The doctor will also conduct a thorough examination, including lung function tests, allergic reaction tests, lung and nasal x-rays. All these tests will help the doctor determine if you have asthma or another disease that looks like asthma in symptoms.

What is a test of pulmonary function?

The pulmonary function test (TLF or lung function test) includes several tests to identify lung problems. The two most common of these are spirometry and a test with a load of methacholine. These two tests plus the medical history and physical examination are fundamental in the diagnosis of asthma.

  • Spirometry. This is a simple test, during which the volume of lungs and the speed of exhaled air are measured. Blockade of the respiratory tract due to asthma or COPD quickly resolves. Spirometry is performed before and after inhalation of albuterol, bronchodilator. Albuterol is a part of the inhaler and helps to expand the airways. If, after taking albuterol, the airways expand, this indicates the presence of asthma or COPD. The doctor may conduct several additional tests to determine the type of asthma.

This test is also used for further monitoring of the course of the disease and helps the doctor develop a treatment program.

  • Measurement of air volume. In a simple spirometry test, you only need to exhale all the air from the lungs, but some additional actions are performed to measure the air volume. This test determines the blockage of the airway in the neck, for example, paralysis or vocal cord dysfunction.

    Such narrowing of the upper respiratory tract can be confirmed by computed axial tomography of the neck.

  • Test with a load of methacholine. If pulmonary function tests have shown normal results, then you may have a weak form of intermittent asthma. To confirm this, the doctor can offer a test with a load of methacholine. During this test, you inhale each time an increasing amount of methacholine before and after spirometry. If lung function decreased by 20% and more after a small dose of methacholine, this indicates the presence of asthma. This decrease in lung capacity cannot lead to an attack of asthma, and yet after testing you need to take albuterol, which neutralizes the effect of methacholine.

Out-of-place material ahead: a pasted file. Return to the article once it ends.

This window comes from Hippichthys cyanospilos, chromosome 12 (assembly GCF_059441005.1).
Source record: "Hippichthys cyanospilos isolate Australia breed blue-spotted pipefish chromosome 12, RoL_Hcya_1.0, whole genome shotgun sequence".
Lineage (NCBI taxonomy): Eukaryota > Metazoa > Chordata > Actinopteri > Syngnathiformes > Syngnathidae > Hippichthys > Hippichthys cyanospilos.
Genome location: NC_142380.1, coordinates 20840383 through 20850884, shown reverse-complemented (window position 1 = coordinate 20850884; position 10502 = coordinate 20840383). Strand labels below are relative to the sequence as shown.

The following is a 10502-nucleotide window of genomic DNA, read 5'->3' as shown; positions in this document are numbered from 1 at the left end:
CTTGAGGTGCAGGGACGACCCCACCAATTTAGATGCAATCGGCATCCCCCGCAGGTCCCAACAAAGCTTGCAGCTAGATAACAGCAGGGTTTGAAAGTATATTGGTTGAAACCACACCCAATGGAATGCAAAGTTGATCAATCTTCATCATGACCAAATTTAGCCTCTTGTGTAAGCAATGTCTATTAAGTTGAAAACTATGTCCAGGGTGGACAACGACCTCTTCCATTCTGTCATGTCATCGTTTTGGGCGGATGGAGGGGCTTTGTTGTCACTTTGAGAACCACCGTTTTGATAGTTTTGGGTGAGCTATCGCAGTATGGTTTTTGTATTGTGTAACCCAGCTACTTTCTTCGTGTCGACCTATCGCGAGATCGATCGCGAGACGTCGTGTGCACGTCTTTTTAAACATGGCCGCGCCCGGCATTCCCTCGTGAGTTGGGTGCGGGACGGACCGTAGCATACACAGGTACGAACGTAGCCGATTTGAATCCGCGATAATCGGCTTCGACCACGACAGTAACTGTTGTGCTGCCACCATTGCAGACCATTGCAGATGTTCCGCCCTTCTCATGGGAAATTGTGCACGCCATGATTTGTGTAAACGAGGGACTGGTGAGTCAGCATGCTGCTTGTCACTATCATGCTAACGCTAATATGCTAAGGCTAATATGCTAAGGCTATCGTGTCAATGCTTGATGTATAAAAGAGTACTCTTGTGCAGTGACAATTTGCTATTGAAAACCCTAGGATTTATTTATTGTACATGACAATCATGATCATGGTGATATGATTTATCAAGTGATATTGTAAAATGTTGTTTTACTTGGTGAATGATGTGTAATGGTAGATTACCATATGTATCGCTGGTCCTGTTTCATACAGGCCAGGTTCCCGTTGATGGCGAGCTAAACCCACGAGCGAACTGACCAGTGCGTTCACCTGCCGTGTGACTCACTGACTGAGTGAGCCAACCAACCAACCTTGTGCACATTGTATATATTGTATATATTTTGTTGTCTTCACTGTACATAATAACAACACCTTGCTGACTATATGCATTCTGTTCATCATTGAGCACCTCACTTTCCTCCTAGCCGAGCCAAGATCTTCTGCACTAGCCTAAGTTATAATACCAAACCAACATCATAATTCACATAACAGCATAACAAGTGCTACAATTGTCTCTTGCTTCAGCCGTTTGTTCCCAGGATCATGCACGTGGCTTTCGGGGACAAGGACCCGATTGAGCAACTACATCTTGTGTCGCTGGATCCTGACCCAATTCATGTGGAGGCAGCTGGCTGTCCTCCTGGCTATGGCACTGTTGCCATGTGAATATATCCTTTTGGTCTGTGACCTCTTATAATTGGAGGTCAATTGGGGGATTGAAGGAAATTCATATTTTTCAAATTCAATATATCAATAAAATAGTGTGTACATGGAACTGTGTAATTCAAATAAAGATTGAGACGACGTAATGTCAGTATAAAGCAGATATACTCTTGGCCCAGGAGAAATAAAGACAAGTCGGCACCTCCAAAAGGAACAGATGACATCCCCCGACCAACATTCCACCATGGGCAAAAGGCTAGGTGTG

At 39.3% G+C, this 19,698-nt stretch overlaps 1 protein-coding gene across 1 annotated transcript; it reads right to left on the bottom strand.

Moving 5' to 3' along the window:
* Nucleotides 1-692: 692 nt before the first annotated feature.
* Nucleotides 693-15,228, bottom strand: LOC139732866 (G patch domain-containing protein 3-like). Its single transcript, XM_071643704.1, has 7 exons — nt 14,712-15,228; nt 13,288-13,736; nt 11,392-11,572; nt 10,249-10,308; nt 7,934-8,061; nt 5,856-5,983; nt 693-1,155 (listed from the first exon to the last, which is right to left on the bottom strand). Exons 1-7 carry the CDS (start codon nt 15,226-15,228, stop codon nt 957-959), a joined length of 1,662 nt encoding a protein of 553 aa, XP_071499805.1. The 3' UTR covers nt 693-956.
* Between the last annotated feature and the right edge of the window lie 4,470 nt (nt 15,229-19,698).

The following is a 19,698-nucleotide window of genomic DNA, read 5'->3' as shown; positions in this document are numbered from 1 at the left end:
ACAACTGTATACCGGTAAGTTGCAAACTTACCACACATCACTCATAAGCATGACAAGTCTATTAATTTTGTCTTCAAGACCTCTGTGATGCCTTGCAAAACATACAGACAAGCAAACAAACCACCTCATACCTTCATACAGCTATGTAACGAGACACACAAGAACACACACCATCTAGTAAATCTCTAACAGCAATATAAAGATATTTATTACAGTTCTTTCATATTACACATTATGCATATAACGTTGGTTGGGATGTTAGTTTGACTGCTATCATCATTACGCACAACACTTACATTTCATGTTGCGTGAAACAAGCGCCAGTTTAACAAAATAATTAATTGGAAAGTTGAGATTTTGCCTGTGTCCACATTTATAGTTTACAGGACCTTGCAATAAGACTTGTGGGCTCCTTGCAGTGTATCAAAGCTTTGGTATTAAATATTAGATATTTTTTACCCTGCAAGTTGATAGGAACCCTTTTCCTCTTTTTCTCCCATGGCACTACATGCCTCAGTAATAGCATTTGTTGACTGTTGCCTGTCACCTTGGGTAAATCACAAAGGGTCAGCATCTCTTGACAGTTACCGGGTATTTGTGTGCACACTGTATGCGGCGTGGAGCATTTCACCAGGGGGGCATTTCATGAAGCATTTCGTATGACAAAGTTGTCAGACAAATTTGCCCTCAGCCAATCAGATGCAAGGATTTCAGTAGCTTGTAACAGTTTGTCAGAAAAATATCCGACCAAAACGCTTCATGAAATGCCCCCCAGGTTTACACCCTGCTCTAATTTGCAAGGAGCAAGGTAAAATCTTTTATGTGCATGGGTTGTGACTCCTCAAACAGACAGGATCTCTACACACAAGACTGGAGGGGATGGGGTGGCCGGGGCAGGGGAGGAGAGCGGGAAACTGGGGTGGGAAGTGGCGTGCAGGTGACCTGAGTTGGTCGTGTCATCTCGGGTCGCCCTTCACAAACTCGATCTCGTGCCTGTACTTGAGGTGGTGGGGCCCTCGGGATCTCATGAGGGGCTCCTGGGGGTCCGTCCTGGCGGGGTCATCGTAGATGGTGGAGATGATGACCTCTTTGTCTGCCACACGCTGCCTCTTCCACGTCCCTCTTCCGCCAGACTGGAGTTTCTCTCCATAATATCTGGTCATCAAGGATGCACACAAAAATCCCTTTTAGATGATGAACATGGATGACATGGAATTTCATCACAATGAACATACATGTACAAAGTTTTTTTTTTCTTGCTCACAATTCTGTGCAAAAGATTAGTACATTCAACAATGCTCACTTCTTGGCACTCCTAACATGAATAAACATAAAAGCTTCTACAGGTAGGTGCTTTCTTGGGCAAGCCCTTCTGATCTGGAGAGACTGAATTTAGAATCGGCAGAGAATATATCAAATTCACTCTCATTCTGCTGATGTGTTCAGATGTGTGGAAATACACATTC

• Diffusion capacity of blood. During this test, you need to hold your breath for 10 seconds to determine how well the lungs are supplied with blood. The results of the test for diffuse blood capacity are normal in asthmatics, but below the norm in smokers with COPD.

What is the chest x-ray?

Thanks to the radiography, the doctor can find out if you have other diseases that can provoke symptoms similar to those of asthma. Asthma can cause a slight increase in lung size (which is called excessive enlargement), but asthmatics often have radiographic results normal. Patients with COPD (chronic obstructive pulmonary disease) may also experience excessive lung enlargement, but with emphysema, holes in the lungs are formed, called bullae or water bubbles, which are especially visible on X-rays. Radiography of the chest can also confirm the presence of pneumonia or lung cancer, especially in smokers.

Other tests for asthma-like conditions

There are several other diseases that, in addition, complicate the diagnosis, but also complicate the treatment and control of asthma. These diseases include allergies and GERD. If you have asthma, the doctor must check you for these diseases or prescribe a treatment for several weeks, which will show whether asthma symptoms decrease from it or not.

Diseases with symptoms that are similar to Asthma